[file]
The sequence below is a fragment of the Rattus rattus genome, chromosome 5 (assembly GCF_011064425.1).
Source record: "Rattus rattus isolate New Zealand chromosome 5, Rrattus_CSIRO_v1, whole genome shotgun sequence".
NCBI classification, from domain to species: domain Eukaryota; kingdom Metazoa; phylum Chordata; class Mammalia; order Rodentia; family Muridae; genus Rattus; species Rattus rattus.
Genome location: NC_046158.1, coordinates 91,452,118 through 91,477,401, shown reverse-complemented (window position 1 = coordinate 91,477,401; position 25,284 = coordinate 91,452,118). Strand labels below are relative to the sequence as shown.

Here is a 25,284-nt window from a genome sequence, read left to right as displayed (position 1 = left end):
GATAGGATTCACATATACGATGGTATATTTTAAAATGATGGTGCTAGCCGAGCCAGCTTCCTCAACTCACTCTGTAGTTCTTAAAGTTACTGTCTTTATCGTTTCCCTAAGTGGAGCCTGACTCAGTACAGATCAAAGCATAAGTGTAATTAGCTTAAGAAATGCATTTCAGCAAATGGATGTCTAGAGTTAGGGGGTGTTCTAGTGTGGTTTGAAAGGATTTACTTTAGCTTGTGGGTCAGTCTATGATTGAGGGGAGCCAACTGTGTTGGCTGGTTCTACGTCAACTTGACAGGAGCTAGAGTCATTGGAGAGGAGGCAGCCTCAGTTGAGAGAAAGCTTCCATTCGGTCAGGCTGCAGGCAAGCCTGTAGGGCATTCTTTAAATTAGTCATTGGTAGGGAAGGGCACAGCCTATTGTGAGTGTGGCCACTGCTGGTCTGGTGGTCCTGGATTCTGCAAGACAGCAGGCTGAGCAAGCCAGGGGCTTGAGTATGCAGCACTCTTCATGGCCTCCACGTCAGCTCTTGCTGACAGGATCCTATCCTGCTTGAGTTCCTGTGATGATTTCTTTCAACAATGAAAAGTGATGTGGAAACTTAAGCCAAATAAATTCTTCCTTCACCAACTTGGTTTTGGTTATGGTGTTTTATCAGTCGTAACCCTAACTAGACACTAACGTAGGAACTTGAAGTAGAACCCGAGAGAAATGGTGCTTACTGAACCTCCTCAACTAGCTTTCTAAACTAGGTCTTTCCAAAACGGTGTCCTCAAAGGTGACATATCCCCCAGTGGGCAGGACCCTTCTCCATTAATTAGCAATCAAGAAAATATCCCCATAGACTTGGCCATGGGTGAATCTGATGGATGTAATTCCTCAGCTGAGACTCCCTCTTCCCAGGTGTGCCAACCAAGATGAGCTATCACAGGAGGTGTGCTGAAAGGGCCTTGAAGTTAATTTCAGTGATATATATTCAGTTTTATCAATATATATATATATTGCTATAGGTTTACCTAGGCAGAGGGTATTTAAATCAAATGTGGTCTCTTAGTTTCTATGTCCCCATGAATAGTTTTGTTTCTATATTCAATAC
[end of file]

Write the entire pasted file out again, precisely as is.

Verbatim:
The sequence below is a fragment of the Rattus rattus genome, chromosome 5 (assembly GCF_011064425.1).
Source record: "Rattus rattus isolate New Zealand chromosome 5, Rrattus_CSIRO_v1, whole genome shotgun sequence".
NCBI classification, from domain to species: domain Eukaryota; kingdom Metazoa; phylum Chordata; class Mammalia; order Rodentia; family Muridae; genus Rattus; species Rattus rattus.
Genome location: NC_046158.1, coordinates 91,452,118 through 91,477,401, shown reverse-complemented (window position 1 = coordinate 91,477,401; position 25,284 = coordinate 91,452,118). Strand labels below are relative to the sequence as shown.

Here is a 25,284-nt window from a genome sequence, read left to right as displayed (position 1 = left end):
GATAGGATTCACATATACGATGGTATATTTTAAAATGATGGTGCTAGCCGAGCCAGCTTCCTCAACTCACTCTGTAGTTCTTAAAGTTACTGTCTTTATCGTTTCCCTAAGTGGAGCCTGACTCAGTACAGATCAAAGCATAAGTGTAATTAGCTTAAGAAATGCATTTCAGCAAATGGATGTCTAGAGTTAGGGGGTGTTCTAGTGTGGTTTGAAAGGATTTACTTTAGCTTGTGGGTCAGTCTATGATTGAGGGGAGCCAACTGTGTTGGCTGGTTCTACGTCAACTTGACAGGAGCTAGAGTCATTGGAGAGGAGGCAGCCTCAGTTGAGAGAAAGCTTCCATTCGGTCAGGCTGCAGGCAAGCCTGTAGGGCATTCTTTAAATTAGTCATTGGTAGGGAAGGGCACAGCCTATTGTGAGTGTGGCCACTGCTGGTCTGGTGGTCCTGGATTCTGCAAGACAGCAGGCTGAGCAAGCCAGGGGCTTGAGTATGCAGCACTCTTCATGGCCTCCACGTCAGCTCTTGCTGACAGGATCCTATCCTGCTTGAGTTCCTGTGATGATTTCTTTCAACAATGAAAAGTGATGTGGAAACTTAAGCCAAATAAATTCTTCCTTCACCAACTTGGTTTTGGTTATGGTGTTTTATCAGTCGTAACCCTAACTAGACACTAACGTAGGAACTTGAAGTAGAACCCGAGAGAAATGGTGCTTACTGAACCTCCTCAACTAGCTTTCTAAACTAGGTCTTTCCAAAACGGTGTCCTCAAAGGTGACATATCCCCCAGTGGGCAGGACCCTTCTCCATTAATTAGCAATCAAGAAAATATCCCCATAGACTTGGCCATGGGTGAATCTGATGGATGTAATTCCTCAGCTGAGACTCCCTCTTCCCAGGTGTGCCAACCAAGATGAGCTATCACAGGAGGTGTGCTGAAAGGGCCTTGAAGTTAATTTCAGTGATATATATTCAGTTTTATCAATATATATATATATTGCTATAGGTTTACCTAGGCAGAGGGTATTTAAATCAAATGTGGTCTCTTAGTTTCTATGTCCCCATGAATAGTTTTGTTTCTATATTCAATAC